We still consume way too much added sugar in our food, especially at home, a Centers for Disease Control and Prevention report by Bethene Ervin and Cynthia Ogden showed. One culprit is sugary sodas. Although other research has shown that soda consumption has been declining, if you look at individual foods and beverages, these drinks still lead the pack. Many people don’t know how much total sugar they’re consuming because the sweeteners are often hidden in prepared foods, like ketchup or bread. “Cereal, for example, has a tremendous amount of added sugar. And not everyone understands that breakfast foods like muffins and pastry, things that people don’t consider to be a desert or an indulgence, pack a lot of sugar”, Sara Belch from Johns Hopkins said. The tricky labeling found on food packages complicates the situation since most consumers don’t realize that it takes 4 to 5 servings to fill a normal sized bowl.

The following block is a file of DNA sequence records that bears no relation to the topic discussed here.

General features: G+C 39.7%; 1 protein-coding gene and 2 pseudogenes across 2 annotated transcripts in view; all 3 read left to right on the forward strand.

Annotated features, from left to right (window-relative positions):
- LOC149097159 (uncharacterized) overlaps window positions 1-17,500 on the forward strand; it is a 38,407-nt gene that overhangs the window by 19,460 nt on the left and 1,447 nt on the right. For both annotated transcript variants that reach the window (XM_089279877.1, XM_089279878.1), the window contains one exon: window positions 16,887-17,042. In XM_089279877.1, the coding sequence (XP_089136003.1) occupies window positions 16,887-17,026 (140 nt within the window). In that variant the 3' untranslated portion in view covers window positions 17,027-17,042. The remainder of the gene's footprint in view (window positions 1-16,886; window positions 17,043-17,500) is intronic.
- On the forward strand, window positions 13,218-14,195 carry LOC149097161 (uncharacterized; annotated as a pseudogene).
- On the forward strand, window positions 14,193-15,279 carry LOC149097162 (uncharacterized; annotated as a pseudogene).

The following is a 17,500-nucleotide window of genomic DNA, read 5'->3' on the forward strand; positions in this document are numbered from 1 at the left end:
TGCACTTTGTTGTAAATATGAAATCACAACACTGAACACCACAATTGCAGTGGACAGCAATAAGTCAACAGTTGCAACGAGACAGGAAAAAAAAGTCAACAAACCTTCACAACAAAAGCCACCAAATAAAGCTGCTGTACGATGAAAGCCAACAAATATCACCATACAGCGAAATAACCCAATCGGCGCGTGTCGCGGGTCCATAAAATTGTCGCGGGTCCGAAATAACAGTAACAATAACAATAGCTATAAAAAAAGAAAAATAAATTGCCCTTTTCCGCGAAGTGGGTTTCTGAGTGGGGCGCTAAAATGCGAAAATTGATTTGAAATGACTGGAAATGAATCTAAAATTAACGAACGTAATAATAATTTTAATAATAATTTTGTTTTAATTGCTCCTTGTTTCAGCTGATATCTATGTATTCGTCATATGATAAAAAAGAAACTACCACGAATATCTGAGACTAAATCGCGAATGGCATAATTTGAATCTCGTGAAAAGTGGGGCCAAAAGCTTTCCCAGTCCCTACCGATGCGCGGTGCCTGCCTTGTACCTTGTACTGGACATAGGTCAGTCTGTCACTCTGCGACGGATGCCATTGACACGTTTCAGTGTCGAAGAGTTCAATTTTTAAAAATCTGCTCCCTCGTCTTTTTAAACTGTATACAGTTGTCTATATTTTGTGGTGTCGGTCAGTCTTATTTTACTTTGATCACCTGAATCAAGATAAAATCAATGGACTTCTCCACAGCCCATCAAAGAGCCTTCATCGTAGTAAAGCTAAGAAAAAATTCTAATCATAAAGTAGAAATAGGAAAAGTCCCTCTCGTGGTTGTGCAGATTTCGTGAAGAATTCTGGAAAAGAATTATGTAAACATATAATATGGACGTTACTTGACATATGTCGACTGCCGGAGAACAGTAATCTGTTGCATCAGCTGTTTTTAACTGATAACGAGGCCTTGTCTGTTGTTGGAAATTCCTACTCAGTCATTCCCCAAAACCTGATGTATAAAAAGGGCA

If you’re wondering why all there’s all this fuss about sugar, Dr. David Heber is happy to explain. Too much added sugar, especially fructose, can lead to a multitude of chronic illnesses, said Heber, a professor of medicine at the University of California, Los Angeles. Fructose can convert to fat, which can not only make us heavier, but can also lead to a fatty liver – which is one of the leading causes of liver transplants, Heber said. Too much sugar can also lead to inflammation, which can raise the risk of heart disease. Heber suggests steering clear of processed foods. “You want a diet that his high in protein and low in fat with two thirds of your plate taken up by fruits and vegetables,” he said.